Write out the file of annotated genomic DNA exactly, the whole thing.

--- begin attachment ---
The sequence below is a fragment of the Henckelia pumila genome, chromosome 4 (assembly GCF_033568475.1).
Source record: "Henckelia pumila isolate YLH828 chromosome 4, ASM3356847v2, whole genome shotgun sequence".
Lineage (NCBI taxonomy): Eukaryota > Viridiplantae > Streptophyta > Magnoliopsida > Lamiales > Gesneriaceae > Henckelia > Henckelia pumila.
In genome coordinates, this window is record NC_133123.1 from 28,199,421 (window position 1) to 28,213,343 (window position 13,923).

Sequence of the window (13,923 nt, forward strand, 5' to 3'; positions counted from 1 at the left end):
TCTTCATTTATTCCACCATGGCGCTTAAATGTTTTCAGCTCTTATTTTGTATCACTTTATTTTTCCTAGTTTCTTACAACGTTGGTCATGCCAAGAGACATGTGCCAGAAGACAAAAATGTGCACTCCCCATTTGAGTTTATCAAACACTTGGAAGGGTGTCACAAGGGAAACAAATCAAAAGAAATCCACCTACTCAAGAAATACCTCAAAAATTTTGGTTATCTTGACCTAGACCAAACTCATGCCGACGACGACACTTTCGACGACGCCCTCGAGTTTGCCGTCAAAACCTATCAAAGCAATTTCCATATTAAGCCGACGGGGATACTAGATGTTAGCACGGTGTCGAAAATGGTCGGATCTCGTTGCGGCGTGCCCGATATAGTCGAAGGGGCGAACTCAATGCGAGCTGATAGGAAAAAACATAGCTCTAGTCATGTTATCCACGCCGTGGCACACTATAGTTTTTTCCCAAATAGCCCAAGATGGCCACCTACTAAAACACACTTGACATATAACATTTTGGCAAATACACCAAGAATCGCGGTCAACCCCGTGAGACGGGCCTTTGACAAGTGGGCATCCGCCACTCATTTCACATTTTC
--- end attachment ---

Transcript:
The sequence below is a fragment of the Henckelia pumila genome, chromosome 4 (assembly GCF_033568475.1).
Source record: "Henckelia pumila isolate YLH828 chromosome 4, ASM3356847v2, whole genome shotgun sequence".
Lineage (NCBI taxonomy): Eukaryota > Viridiplantae > Streptophyta > Magnoliopsida > Lamiales > Gesneriaceae > Henckelia > Henckelia pumila.
In genome coordinates, this window is record NC_133123.1 from 28,199,421 (window position 1) to 28,213,343 (window position 13,923).

Sequence of the window (13,923 nt, forward strand, 5' to 3'; positions counted from 1 at the left end):
TCTTCATTTATTCCACCATGGCGCTTAAATGTTTTCAGCTCTTATTTTGTATCACTTTATTTTTCCTAGTTTCTTACAACGTTGGTCATGCCAAGAGACATGTGCCAGAAGACAAAAATGTGCACTCCCCATTTGAGTTTATCAAACACTTGGAAGGGTGTCACAAGGGAAACAAATCAAAAGAAATCCACCTACTCAAGAAATACCTCAAAAATTTTGGTTATCTTGACCTAGACCAAACTCATGCCGACGACGACACTTTCGACGACGCCCTCGAGTTTGCCGTCAAAACCTATCAAAGCAATTTCCATATTAAGCCGACGGGGATACTAGATGTTAGCACGGTGTCGAAAATGGTCGGATCTCGTTGCGGCGTGCCCGATATAGTCGAAGGGGCGAACTCAATGCGAGCTGATAGGAAAAAACATAGCTCTAGTCATGTTATCCACGCCGTGGCACACTATAGTTTTTTCCCAAATAGCCCAAGATGGCCACCTACTAAAACACACTTGACATATAACATTTTGGCAAATACACCAAGAATCGCGGTCAACCCCGTGAGACGGGCCTTTGACAAGTGGGCATCCGCCACTCATTTCACATTTTC